February 15, 2014
Washington Music Educators Association (WMEA) State Conference
Whitman College Chamber Singers
Jeremy Mims, director
Yakima Convention Center
Mary Elizabeth Frye's poem "Do Not Stand at My Grave and Weep" has been used time-and-time again for funeral benedictions, invocations, and other ceremonies of mourning. Strangely enough, Frye preferred to keep her authorship of the poem anonymous, and it remained this way until 1998 when newspaper columnist Abigail van Buren publicly acknowledged her.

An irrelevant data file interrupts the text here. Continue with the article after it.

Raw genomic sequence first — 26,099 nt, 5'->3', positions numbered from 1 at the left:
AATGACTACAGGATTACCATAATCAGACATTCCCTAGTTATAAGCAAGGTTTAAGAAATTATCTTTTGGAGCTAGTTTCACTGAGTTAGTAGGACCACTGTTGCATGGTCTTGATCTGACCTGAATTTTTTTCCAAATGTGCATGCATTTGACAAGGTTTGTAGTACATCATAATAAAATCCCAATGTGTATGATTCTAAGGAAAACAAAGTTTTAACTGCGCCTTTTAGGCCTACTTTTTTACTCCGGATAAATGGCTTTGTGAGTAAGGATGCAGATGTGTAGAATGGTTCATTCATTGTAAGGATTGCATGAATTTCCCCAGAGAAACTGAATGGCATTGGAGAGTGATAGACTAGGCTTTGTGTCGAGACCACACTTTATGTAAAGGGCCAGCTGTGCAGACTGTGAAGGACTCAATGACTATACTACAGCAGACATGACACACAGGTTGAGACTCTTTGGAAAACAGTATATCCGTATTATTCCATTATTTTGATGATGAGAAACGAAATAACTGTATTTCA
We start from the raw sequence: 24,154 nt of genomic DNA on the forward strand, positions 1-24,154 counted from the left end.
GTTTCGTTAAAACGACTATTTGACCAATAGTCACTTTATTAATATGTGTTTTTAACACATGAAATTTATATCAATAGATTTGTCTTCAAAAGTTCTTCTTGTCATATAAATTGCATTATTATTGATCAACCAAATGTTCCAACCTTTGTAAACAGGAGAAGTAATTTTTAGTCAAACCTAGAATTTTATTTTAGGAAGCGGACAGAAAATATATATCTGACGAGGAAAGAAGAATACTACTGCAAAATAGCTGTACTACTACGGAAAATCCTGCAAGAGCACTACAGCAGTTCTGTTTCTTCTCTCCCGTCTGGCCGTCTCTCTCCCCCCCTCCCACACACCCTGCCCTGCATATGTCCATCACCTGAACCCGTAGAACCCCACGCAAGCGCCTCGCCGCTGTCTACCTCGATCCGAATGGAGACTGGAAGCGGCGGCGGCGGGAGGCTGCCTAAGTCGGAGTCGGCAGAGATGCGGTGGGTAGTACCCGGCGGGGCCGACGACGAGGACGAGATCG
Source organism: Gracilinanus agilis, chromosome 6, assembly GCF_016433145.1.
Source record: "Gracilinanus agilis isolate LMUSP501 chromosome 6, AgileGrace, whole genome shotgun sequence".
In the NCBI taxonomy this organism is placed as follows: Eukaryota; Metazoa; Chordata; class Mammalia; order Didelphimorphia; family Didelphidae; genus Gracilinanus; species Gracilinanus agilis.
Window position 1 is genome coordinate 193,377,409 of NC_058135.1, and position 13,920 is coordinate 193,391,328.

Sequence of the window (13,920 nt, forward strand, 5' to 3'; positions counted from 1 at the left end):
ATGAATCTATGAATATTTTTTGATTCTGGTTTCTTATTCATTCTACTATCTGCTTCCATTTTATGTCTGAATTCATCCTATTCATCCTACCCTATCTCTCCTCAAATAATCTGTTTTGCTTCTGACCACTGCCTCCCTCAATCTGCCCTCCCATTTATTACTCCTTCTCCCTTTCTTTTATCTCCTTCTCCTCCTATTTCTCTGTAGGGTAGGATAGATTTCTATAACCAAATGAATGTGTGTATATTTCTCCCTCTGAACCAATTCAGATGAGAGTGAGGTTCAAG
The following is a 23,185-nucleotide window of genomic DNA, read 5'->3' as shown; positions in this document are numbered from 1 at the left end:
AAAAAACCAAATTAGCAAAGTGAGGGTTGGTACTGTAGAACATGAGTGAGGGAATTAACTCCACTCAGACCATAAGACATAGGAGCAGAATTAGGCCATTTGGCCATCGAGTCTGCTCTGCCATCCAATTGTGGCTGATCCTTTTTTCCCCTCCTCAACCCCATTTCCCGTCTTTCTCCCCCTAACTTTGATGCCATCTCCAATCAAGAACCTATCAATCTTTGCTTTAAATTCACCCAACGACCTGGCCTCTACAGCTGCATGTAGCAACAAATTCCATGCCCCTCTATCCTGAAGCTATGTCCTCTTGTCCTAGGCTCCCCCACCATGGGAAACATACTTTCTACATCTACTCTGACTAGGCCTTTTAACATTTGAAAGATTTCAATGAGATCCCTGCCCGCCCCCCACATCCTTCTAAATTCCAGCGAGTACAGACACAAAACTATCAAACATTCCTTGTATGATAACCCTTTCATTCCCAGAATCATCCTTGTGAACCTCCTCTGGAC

My musical setting begins very placidly, and takes the refrain of "I am" as a mantra for existence. The use of dramatic soprano solo is both a musical and theatrical choice, with the soloist communicating from beyond death to those still alive. The chorus is also a character in the action, at times reclusive or electric, but always with a steely presence. Most importantly, this is not a tepid music: the act of "being" is here an act of defiance, with life triumphing over the grave.
— Dominick DiOrio